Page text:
Many Colorado students are well aware of the rising crisis involving student loan debt. With student loan debt increasing year after year, many individuals are feeling less and less able to pay their student loans, much less their other bills. Fortunately, there may be some options that can help to obtain debt relief.
To begin, the numbers are staggering. One study recently estimated the average student loan debt has risen 30 percent in the past five years. While deferral might be an option for some, this provides only a temporary reprieve from the overburdening debt.
Many others are simply unable to pay off their student loans, with delinquency rates rising to 15.1 percent, which is a low estimate according to the study due to the number of loans in deferral that were not counted.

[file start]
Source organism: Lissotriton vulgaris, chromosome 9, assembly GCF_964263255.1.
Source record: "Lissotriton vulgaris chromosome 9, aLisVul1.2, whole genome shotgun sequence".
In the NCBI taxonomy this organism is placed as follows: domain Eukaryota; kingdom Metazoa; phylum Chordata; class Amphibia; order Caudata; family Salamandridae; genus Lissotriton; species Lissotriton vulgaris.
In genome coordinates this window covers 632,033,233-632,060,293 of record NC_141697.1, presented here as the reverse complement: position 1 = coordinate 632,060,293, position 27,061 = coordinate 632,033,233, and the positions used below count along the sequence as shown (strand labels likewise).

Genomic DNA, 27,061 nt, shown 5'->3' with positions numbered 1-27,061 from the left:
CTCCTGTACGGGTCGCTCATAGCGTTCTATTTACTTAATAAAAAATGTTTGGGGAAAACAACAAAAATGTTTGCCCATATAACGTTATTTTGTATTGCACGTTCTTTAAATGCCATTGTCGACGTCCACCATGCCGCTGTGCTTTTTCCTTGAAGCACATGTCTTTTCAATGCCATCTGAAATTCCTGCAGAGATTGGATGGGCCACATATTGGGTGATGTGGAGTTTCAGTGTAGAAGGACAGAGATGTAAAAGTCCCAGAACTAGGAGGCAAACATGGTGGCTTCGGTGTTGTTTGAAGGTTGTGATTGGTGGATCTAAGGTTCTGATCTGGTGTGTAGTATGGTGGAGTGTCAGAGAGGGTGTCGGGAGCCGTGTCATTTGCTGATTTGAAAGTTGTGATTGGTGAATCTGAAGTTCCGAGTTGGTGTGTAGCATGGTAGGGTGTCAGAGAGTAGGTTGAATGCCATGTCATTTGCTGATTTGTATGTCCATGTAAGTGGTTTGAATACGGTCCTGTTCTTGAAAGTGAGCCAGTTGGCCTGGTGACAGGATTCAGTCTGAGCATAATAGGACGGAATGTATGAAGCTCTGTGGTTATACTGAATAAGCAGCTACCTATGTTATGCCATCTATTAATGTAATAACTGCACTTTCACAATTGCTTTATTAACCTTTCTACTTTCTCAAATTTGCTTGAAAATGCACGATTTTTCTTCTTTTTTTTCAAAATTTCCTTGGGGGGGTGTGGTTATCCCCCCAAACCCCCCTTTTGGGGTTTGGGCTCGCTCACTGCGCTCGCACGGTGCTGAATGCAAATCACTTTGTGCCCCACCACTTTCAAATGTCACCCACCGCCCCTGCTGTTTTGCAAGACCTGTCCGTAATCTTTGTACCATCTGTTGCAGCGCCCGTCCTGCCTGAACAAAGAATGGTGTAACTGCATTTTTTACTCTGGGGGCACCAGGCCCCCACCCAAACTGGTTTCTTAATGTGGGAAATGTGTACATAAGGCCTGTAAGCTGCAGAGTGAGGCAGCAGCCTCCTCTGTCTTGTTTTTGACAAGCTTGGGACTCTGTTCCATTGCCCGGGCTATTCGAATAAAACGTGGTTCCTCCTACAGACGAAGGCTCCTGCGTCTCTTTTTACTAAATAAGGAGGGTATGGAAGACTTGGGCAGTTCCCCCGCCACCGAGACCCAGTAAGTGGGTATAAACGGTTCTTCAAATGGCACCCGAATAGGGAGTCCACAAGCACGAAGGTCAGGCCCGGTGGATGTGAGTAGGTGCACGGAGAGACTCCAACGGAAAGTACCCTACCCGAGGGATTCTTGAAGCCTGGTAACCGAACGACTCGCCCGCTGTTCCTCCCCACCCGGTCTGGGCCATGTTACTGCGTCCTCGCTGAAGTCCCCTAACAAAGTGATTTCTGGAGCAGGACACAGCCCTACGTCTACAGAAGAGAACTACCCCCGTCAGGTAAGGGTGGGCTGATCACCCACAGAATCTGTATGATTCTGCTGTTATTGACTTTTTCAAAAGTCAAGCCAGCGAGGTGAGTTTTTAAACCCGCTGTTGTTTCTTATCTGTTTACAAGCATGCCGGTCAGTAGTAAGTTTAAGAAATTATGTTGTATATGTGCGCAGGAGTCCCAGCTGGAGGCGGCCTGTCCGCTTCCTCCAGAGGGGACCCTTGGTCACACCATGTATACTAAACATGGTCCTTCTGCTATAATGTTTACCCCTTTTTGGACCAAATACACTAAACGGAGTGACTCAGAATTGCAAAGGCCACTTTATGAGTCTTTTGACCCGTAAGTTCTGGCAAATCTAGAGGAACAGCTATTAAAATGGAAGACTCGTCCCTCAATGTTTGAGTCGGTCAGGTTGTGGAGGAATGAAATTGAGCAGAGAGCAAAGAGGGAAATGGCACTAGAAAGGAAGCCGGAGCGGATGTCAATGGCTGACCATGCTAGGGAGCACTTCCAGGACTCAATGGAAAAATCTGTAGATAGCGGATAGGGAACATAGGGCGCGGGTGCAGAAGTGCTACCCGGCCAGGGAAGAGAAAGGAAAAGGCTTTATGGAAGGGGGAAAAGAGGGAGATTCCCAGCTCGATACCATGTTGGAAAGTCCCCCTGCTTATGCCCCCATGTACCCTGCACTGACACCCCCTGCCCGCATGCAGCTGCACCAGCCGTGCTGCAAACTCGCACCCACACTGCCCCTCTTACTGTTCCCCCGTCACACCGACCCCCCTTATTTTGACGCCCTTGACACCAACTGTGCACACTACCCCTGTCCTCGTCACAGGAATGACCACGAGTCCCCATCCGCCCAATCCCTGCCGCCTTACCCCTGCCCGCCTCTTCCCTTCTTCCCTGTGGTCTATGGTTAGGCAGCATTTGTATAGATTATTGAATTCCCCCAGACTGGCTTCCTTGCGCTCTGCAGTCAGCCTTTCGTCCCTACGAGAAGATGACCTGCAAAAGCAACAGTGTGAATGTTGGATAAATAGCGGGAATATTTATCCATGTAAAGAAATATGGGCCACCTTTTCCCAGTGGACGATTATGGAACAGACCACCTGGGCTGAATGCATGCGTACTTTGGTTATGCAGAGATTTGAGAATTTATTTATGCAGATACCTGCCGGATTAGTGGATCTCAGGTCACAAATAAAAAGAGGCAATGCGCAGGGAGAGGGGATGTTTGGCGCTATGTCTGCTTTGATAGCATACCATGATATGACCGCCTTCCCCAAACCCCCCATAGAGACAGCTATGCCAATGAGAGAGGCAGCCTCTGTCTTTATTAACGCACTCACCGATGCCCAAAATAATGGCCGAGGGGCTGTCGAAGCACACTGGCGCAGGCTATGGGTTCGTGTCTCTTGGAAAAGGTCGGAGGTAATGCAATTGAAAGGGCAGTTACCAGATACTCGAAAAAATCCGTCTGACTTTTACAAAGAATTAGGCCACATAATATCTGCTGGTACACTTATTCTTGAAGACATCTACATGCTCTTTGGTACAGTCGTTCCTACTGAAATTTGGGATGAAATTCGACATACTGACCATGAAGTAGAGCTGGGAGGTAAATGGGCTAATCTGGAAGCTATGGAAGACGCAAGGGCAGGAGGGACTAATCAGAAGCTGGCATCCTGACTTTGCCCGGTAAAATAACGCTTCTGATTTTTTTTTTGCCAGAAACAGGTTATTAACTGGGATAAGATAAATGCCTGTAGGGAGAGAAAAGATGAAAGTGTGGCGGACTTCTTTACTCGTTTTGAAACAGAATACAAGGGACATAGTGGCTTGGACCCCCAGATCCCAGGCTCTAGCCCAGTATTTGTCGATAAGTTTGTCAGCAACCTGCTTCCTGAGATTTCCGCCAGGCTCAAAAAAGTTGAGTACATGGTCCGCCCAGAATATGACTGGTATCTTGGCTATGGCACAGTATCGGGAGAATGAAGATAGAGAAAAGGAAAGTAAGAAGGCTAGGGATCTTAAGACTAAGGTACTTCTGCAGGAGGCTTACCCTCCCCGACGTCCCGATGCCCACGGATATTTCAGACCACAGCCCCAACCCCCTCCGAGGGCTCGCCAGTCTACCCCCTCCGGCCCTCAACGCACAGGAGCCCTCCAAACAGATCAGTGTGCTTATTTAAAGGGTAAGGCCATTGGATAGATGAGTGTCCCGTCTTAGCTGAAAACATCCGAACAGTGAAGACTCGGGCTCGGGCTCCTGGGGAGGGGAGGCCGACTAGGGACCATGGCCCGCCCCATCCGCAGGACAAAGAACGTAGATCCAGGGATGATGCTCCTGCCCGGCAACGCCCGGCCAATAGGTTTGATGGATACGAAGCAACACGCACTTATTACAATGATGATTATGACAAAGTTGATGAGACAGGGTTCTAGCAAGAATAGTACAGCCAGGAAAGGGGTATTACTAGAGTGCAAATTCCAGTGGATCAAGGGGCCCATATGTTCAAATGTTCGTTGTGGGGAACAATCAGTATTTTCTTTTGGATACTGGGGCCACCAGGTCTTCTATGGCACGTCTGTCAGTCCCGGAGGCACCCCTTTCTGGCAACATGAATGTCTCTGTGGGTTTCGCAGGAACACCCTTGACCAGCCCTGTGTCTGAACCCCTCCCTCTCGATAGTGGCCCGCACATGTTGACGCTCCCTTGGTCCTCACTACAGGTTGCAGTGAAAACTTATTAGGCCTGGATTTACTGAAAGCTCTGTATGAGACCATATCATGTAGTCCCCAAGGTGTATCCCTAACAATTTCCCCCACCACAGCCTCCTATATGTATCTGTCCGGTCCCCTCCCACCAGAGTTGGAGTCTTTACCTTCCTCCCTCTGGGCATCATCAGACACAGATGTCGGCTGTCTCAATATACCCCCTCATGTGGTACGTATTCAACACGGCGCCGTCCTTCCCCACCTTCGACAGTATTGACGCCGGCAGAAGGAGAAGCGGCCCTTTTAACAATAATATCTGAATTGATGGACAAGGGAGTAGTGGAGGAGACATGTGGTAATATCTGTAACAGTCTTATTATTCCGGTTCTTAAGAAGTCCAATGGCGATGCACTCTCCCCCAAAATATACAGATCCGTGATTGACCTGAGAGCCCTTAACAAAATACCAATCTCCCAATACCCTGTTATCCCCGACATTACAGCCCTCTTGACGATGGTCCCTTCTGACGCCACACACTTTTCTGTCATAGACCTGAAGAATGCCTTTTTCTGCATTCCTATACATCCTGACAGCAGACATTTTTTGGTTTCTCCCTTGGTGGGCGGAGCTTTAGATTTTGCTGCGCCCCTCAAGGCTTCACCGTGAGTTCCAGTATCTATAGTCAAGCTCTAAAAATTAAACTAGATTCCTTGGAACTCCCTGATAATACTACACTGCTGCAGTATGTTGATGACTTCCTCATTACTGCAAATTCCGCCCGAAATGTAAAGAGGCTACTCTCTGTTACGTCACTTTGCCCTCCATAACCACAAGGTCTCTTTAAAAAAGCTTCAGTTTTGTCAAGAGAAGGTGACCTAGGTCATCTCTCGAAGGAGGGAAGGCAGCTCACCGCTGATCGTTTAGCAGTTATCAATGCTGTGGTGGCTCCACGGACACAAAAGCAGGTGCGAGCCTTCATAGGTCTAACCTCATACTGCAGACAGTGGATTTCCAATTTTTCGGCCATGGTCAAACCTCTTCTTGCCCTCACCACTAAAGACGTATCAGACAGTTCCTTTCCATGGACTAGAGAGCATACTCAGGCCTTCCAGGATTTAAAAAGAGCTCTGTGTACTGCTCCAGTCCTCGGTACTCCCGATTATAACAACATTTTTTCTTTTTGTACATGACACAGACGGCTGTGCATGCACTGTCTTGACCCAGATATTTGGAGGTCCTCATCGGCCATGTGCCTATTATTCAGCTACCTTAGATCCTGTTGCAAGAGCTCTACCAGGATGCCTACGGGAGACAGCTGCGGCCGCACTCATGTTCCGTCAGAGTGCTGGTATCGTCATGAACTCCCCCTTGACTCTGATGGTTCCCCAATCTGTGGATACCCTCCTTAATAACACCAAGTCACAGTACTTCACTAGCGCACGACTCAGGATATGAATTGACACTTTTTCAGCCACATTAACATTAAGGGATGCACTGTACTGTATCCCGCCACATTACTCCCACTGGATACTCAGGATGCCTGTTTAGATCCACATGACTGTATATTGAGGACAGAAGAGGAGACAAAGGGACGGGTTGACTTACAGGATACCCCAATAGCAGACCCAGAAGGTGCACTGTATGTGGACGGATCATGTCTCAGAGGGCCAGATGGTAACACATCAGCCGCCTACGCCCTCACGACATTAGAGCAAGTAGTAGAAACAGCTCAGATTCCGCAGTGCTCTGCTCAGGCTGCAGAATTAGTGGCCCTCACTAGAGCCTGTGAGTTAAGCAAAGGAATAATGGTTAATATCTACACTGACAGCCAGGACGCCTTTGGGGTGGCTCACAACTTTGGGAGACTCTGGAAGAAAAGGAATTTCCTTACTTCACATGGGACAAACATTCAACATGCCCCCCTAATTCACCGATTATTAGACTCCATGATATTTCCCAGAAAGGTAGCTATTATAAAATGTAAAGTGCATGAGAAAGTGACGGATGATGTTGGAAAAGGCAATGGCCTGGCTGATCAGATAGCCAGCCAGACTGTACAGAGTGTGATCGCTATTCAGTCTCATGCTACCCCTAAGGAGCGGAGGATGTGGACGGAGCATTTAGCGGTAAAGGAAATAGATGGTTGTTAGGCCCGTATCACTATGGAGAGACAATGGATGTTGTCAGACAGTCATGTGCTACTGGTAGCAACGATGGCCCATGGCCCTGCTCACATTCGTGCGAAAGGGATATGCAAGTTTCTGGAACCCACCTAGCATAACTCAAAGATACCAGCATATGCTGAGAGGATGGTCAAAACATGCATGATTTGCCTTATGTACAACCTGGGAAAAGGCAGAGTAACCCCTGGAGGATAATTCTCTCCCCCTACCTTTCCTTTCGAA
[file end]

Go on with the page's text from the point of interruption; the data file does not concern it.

While many obtained their student loan debt with the thought that they would have a good paying job to repay the loans, this has not been the case for many borrowers. Economic conditions have lead to layoffs and unemployment for many, as well as lower-income jobs than some expected. This has made it hard not only to pay off student loan bills, but other monthly bills as well.
For those who are crippled with high student loan debt, filing for bankruptcy may be an option. To be sure, it is very difficult to obtain a discharge of student loan debt through bankruptcy. An individual must show he or she would suffer a severe hardship, which is a high standard.
It is not impossible, however, to discharge student loans. Perhaps more importantly, even if student loan debt is not discharged, other debt may be discharged through bankruptcy that allows the individual to regain control of his or her financial life and obtain a fresh start.
Source: Time, "Student loan debt crisis: how'd we get here and what happens next?," Martha C. White, Feb. 4, 2013